A massive committment

CALUMET – Copper Dog 150 musher Lisa Dietzen of Team Evergreen Kennel, in Skandia, had just returned from a training run with her dog team and sled when interviewed Friday, and it hadn’t been one of the easier runs of the season.

“We broke trail for 22 miles, and they did really good,” she said. But nearing the end of the route one dog pulled up, and soon after that the sled broke.

“We made the last two miles with a broken sled and a dog in the sled,” she said.

What would normally have been a two hour run, fit in among her job, college classes and the rest of her life, turned into four hours, plus whatever time she might need to spend with her injured pup.

Thursday presented other challenges

“Yesterday I just ordered $780 worth of booties,” she said, referring to the footwear used to keep the dogs feet from icing up on the trail.

Only a handful of mushers in North America make a living off the sport, according to those who don’t. While the rest may offset expenses through sponsorships, dog sled tours, race prize money and breeding, they generally pour a lot of their own money and huge amounts of time into their teams, for the love of the dogs and the sport.

“It’s really the pursuit of a feeling,” said Roy Bauer, 17, who finished ninth in last year’s Copper Dog 150 as musher for the Otter River Sled Dog Training Center and Wilderness Adventures near Tapiola.

“When you’re on the trail and it’s silent,” he added, “and all you can hear are the runners and the dogs feet, you’re there just before dawn at the end of a run and the sun peeks up over a hill … it’s just a feeling and in the end it’s worth it.”

Bauer said his father Tom is the driving force behind the kennel, but he’s been around long enough to recognize the truth of something he heard from a world-class musher while visiting a kennel during a trip to Alaska.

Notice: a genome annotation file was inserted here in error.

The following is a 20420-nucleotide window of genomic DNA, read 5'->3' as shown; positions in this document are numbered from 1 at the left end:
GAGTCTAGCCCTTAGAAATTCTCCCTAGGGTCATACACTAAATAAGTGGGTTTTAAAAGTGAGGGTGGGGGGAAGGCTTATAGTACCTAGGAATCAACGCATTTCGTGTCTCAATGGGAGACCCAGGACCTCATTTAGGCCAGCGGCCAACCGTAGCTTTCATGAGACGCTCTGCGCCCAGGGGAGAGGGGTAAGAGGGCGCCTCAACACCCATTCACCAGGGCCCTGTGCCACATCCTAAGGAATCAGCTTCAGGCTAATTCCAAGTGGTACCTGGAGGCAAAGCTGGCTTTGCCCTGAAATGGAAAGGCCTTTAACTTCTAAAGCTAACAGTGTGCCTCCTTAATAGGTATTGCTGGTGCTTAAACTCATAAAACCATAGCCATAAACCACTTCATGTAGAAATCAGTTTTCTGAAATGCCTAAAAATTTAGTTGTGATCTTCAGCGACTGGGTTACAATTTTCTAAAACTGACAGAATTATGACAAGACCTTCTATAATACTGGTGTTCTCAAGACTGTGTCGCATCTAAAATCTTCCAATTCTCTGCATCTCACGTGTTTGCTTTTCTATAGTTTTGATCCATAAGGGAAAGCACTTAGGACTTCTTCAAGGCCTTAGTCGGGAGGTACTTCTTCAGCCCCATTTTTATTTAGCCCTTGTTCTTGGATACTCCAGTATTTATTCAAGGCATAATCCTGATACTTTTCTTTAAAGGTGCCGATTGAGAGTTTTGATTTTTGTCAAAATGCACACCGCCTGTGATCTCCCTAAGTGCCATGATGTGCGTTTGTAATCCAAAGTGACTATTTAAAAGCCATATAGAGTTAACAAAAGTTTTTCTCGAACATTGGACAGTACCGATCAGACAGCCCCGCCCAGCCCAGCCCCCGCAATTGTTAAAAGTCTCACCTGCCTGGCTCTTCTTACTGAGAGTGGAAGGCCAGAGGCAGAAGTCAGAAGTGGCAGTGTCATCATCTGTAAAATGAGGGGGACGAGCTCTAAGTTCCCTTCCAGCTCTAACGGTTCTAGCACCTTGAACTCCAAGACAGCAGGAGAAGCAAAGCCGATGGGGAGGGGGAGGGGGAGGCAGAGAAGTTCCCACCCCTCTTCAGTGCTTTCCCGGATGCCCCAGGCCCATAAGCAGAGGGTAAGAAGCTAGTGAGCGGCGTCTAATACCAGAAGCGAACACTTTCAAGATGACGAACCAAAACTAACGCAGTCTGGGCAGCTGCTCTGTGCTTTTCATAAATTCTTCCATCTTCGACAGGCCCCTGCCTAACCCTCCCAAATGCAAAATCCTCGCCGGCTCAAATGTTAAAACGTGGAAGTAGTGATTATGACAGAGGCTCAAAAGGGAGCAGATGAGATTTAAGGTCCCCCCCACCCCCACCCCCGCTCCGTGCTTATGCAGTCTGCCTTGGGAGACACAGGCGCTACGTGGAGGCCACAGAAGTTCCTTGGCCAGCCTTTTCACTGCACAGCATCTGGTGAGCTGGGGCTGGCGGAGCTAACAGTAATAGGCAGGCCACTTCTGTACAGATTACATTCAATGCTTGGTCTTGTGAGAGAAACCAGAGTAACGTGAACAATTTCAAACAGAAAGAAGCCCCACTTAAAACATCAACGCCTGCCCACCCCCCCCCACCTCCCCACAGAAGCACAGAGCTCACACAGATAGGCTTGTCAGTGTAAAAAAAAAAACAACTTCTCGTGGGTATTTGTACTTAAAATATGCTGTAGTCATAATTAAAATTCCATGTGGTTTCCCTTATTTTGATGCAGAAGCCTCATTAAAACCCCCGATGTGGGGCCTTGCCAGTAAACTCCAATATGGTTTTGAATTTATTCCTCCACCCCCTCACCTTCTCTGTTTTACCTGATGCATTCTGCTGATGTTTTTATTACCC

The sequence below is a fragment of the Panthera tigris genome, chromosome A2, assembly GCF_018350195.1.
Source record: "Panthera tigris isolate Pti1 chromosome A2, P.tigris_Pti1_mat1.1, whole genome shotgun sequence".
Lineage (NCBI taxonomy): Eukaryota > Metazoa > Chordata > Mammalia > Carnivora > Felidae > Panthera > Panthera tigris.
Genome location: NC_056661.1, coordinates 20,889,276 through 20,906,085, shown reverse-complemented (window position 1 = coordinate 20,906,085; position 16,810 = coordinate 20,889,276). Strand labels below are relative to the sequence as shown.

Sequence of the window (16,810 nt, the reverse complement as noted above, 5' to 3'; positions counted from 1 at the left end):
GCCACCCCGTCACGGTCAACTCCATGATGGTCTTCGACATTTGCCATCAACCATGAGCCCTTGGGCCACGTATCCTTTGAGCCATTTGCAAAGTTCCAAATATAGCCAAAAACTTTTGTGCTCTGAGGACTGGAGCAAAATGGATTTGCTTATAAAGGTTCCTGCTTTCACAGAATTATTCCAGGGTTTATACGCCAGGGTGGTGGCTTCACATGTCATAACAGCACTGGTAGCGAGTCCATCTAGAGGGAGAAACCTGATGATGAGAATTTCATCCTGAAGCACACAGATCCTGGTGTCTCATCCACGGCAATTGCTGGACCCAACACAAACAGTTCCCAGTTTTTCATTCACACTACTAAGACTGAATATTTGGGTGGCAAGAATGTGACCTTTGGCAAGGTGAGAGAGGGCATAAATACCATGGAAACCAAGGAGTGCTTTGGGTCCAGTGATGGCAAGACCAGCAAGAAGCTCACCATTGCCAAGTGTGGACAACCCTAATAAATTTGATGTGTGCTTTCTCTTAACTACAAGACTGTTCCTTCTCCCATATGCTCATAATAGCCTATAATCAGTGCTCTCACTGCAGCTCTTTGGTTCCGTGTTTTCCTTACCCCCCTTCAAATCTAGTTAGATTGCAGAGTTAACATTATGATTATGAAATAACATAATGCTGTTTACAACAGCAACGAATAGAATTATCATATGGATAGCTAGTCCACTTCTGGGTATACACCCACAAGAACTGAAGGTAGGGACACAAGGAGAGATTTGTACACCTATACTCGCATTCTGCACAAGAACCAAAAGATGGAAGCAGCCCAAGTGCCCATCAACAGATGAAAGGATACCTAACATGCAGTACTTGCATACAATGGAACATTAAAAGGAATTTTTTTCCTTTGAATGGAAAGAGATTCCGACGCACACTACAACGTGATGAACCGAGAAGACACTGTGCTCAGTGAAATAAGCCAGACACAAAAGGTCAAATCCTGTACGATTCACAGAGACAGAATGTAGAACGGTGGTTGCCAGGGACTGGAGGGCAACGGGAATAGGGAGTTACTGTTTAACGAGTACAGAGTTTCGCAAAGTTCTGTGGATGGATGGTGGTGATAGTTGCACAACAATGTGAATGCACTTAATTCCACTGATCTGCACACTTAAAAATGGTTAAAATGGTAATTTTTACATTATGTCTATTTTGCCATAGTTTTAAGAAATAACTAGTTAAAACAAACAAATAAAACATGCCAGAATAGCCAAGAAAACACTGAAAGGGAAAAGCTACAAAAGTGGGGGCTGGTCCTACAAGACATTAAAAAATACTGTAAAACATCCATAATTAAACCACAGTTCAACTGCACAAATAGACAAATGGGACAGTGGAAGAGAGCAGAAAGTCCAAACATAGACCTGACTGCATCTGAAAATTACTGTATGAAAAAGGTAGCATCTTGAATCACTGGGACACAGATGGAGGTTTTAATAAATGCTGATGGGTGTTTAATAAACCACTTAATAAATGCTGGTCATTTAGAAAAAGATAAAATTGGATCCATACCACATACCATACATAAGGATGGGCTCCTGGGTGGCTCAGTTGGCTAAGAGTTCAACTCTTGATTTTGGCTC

To run a successful kennel, “You need experience, a lot of time and a lot of money,” the man had said.

That time commitment isn’t just for the racing season, Dietzen pointed out, with dogs needing food, exercise and human bonding year round.

“It’s not like snowboarding. You can’t just put dogs away for the season,” she said.

In the peak of the racing season, Dietzen said, she’ll run her dogs as far as 60 miles a stretch – that’s six to seven hours behind the sled – with runs of various lengths as often as five times a week.

Training continues year round at a less intense pace, with dogs running behind an ATV.

In the winter, trainers can commit entire days to back-to-back runs as long as 50 miles each, with a few hours in between, to simulate stage racing.

Last year, Bauer remembered, he worked through one 24-hr. period that truly tested his endurance, with school, training and running a dogsled tour to recoup expenses for the kennel.

“I stepped off the school bus at 4:30, started on a run, and went straight through to 7 a.m.,” he remembered. “I crashed on the couch for about half an hour and then had to get up and do a tour.”

There isn’t much training in the summer as it’s not safe for the dogs to run in temperatures above 50 to 60 degrees. Dietzen said Team Evergreen is lucky enough to be situated on a 160-acre property, and dogs are often allowed to run free, at their own safe pace, in summertime.

Bauer said the 45-dog Otter River team spends from about six hours a week training dogs in the summer to about 36 in the winter, but that’s probably the smaller part of the work involved in keeping a team running. He guesses family members and one volunteer helper spend about two hours a day, every day, taking care of the dogs.

But not all of that commitment falls on the musher, according to Dietzen.

“People forget the musher can’t get there without the handling crew,” she said. “They’re very important during training. It’s not usually a one-person game.”

As the veterans told Bauer, running a kennel doesn’t come cheap. Dog booties are the least of the expenses. The biggest, according to Dietzen, is dog food.

Team Evergreen has 22 dogs, she said. Fourteen of them race actively, and eat considerably more than the eight retired dogs.

Total annual dog food bill? About $5,000, she said. She estimated total expenses at around $7,500, and noted that many kennels have more than twice the number of active dogs.

One significant expense is buying the dogs themselves. While some kennels breed dogs for their own teams and to sell, others practice canine birth control to keep kennels more manageable.

Calumet musher Jerry Trudell, who runs …Sharks Came Racing kennel, recently bought two young, trained dogs from last year’s Copper Dog 150 winner, Bruce Magnusson.

Trudell didn’t name the price of those dogs, but said most trained one- to two-year-olds cost from about $500 to about $2,500.

“It’s mostly about the bloodlines,” he said.